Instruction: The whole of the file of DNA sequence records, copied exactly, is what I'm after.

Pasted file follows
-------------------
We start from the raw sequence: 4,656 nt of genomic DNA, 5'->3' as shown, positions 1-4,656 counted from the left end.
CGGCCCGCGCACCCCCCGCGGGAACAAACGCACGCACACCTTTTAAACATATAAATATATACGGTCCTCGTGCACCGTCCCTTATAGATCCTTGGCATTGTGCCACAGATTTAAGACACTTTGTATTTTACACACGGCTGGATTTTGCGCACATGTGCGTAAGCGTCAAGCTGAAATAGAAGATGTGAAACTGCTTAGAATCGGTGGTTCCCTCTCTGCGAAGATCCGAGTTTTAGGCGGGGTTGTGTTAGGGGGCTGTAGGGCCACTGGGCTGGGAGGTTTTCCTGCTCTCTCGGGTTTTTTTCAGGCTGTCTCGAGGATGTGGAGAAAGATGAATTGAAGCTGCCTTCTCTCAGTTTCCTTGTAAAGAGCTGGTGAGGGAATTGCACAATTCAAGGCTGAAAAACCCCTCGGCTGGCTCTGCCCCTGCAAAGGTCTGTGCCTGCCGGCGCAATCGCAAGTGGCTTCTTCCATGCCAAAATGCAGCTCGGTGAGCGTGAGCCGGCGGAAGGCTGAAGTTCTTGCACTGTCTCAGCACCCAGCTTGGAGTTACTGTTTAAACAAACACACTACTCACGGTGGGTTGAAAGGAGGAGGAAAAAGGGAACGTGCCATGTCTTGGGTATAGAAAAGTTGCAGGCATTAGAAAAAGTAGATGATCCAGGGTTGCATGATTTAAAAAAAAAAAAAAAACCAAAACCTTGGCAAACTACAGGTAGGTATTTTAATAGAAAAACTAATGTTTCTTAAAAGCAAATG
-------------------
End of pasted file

We start from the raw sequence: 4,656 nt of genomic DNA, 5'->3' as shown, positions 1-4,656 counted from the left end.
CGGCCCGCGCACCCCCCGCGGGAACAAACGCACGCACACCTTTTAAACATATAAATATATACGGTCCTCGTGCACCGTCCCTTATAGATCCTTGGCATTGTGCCACAGATTTAAGACACTTTGTATTTTACACACGGCTGGATTTTGCGCACATGTGCGTAAGCGTCAAGCTGAAATAGAAGATGTGAAACTGCTTAGAATCGGTGGTTCCCTCTCTGCGAAGATCCGAGTTTTAGGCGGGGTTGTGTTAGGGGGCTGTAGGGCCACTGGGCTGGGAGGTTTTCCTGCTCTCTCGGGTTTTTTTCAGGCTGTCTCGAGGATGTGGAGAAAGATGAATTGAAGCTGCCTTCTCTCAGTTTCCTTGTAAAGAGCTGGTGAGGGAATTGCACAATTCAAGGCTGAAAAACCCCTCGGCTGGCTCTGCCCCTGCAAAGGTCTGTGCCTGCCGGCGCAATCGCAAGTGGCTTCTTCCATGCCAAAATGCAGCTCGGTGAGCGTGAGCCGGCGGAAGGCTGAAGTTCTTGCACTGTCTCAGCACCCAGCTTGGAGTTACTGTTTAAACAAACACACTACTCACGGTGGGTTGAAAGGAGGAGGAAAAAGGGAACGTGCCATGTCTTGGGTATAGAAAAGTTGCAGGCATTAGAAAAAGTAGATGATCCAGGGTTGCATGATTTAAAAAAAAAAAAAAAACCAAAACCTTGGCAAACTACAGGTAGGTATTTTAATAGAAAAACTAATGTTTCTTAAAAGCAAATG